Let’s start by saying that I like cloud and have done since well before it was called cloud. Clouds have featured in pretty much every solution I’ve designed in the last decade. These days, however, we have the processing power, capacity and bandwidth to enable smart, utility delivery of the commodity aspects of computing which is, in fact, very cool.
This utility delivery of computing resources – again, also known as cloud – is in many ways the stuff of which dreams are have the potential to be made… reduced risk, reduced cost and reduced barriers across what has become a much-simplified business to consumer to business loop.
Ultimately cloud enables a new layer of commerce by delivering increased service levels at overall (over time) reduced costs for computing and communications. Cloud also takes a more than half-decent step towards closing the “digital divide” by increasing availability and minimising or eliminating other barriers to entry.
All of which is of course a good thing, few would disagree. And all of which means that everybody: Businesses, Governments, Consumers, should drop everything and embrace the cloud as quickly as possible!
That last bit was sarcasm, by the way, and brings me to my point: beware the Cloud-ists for whom the answer to any question of technology is cloud. Cloud now, at all costs, to replace everything else. It seems that, for some, cloud is so important that truth and reality and risk analysis no longer are!
Awareness is Good, Hype is Bad
Cloud Computing has struck a chord and captured the imagination of the public, business and Government in a way that other attempts at delivering utility model computing, ranging from On Demand to first generation SaaS and other such incarnations never did.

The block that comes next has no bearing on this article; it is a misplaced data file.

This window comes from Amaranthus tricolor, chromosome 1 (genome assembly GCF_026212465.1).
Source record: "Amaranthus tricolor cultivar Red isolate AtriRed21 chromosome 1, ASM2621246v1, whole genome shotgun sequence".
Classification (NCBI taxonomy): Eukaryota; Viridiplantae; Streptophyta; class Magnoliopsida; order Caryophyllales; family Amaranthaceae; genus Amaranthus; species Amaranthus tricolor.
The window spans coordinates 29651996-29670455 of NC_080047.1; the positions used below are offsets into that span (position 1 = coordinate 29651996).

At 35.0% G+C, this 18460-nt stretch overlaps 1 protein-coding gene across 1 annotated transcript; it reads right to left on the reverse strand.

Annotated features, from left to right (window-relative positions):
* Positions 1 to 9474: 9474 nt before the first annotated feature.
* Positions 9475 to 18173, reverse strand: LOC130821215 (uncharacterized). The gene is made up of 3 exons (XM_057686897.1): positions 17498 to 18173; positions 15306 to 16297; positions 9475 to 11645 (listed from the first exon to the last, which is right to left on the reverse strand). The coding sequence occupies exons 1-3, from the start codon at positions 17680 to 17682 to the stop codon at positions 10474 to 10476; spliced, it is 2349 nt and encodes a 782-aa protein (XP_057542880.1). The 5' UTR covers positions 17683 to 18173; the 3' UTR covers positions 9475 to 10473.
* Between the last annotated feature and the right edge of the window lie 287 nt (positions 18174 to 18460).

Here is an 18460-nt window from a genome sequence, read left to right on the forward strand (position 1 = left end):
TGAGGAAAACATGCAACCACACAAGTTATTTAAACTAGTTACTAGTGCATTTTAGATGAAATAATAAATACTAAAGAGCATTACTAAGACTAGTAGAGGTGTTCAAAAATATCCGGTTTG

Everywhere you look are analysts blogging and tweeting about it: an unbelievable myriad of real-world experts (some of whom know about that of which they speak, others clearly who do not!) and shed loads of books with Cloud in the title have already been published with hundreds more to come.
And this is good, but it is also bad. An interest in and an understanding of technology is good all round and enough hype and excitement will encourage a few more students to lean in this direction. New business (those that have primarily online presences) can start and scale for tiny investments. As mentioned, barriers are being reduced and eliminated.
The Cloud-ists maintain that private clouds have been a path for vendors to sell more hardware and software but the operational realities of how, physically and why, from a business requirements point of view, that the private cloud is actually delivered need consideration. Sometimes it needs to be separate hardware and sometimes logical separation is sufficient: the differences are subtle but significant. The solution will be based on insights derived from and the commercial realities that are calculated on the actual requirement: does it save money; does it make money; does it solve a problem; does it prevent a problem.